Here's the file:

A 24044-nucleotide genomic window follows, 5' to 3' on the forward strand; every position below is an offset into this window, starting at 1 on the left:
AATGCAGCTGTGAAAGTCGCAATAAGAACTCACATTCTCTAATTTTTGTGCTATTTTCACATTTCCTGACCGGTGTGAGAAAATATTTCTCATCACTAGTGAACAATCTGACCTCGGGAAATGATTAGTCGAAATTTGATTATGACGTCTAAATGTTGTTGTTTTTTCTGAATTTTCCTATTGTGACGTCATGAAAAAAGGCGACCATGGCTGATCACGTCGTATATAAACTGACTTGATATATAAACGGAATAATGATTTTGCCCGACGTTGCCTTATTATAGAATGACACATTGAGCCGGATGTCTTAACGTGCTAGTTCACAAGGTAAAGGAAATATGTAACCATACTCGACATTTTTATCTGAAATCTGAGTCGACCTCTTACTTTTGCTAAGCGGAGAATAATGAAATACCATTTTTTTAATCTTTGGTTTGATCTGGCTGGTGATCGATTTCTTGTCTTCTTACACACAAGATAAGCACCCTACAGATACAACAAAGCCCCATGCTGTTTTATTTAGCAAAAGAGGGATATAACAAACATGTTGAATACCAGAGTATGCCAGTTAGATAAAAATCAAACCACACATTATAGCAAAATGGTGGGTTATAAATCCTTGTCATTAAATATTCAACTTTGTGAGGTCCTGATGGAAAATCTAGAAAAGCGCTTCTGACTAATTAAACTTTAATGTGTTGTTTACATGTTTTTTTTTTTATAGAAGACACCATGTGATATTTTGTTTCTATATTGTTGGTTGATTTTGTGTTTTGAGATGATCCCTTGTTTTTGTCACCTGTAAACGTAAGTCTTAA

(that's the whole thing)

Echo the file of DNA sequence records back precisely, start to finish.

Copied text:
A 24044-nucleotide genomic window follows, 5' to 3' on the forward strand; every position below is an offset into this window, starting at 1 on the left:
AATGCAGCTGTGAAAGTCGCAATAAGAACTCACATTCTCTAATTTTTGTGCTATTTTCACATTTCCTGACCGGTGTGAGAAAATATTTCTCATCACTAGTGAACAATCTGACCTCGGGAAATGATTAGTCGAAATTTGATTATGACGTCTAAATGTTGTTGTTTTTTCTGAATTTTCCTATTGTGACGTCATGAAAAAAGGCGACCATGGCTGATCACGTCGTATATAAACTGACTTGATATATAAACGGAATAATGATTTTGCCCGACGTTGCCTTATTATAGAATGACACATTGAGCCGGATGTCTTAACGTGCTAGTTCACAAGGTAAAGGAAATATGTAACCATACTCGACATTTTTATCTGAAATCTGAGTCGACCTCTTACTTTTGCTAAGCGGAGAATAATGAAATACCATTTTTTTAATCTTTGGTTTGATCTGGCTGGTGATCGATTTCTTGTCTTCTTACACACAAGATAAGCACCCTACAGATACAACAAAGCCCCATGCTGTTTTATTTAGCAAAAGAGGGATATAACAAACATGTTGAATACCAGAGTATGCCAGTTAGATAAAAATCAAACCACACATTATAGCAAAATGGTGGGTTATAAATCCTTGTCATTAAATATTCAACTTTGTGAGGTCCTGATGGAAAATCTAGAAAAGCGCTTCTGACTAATTAAACTTTAATGTGTTGTTTACATGTTTTTTTTTTTATAGAAGACACCATGTGATATTTTGTTTCTATATTGTTGGTTGATTTTGTGTTTTGAGATGATCCCTTGTTTTTGTCACCTGTAAACGTAAGTCTTAA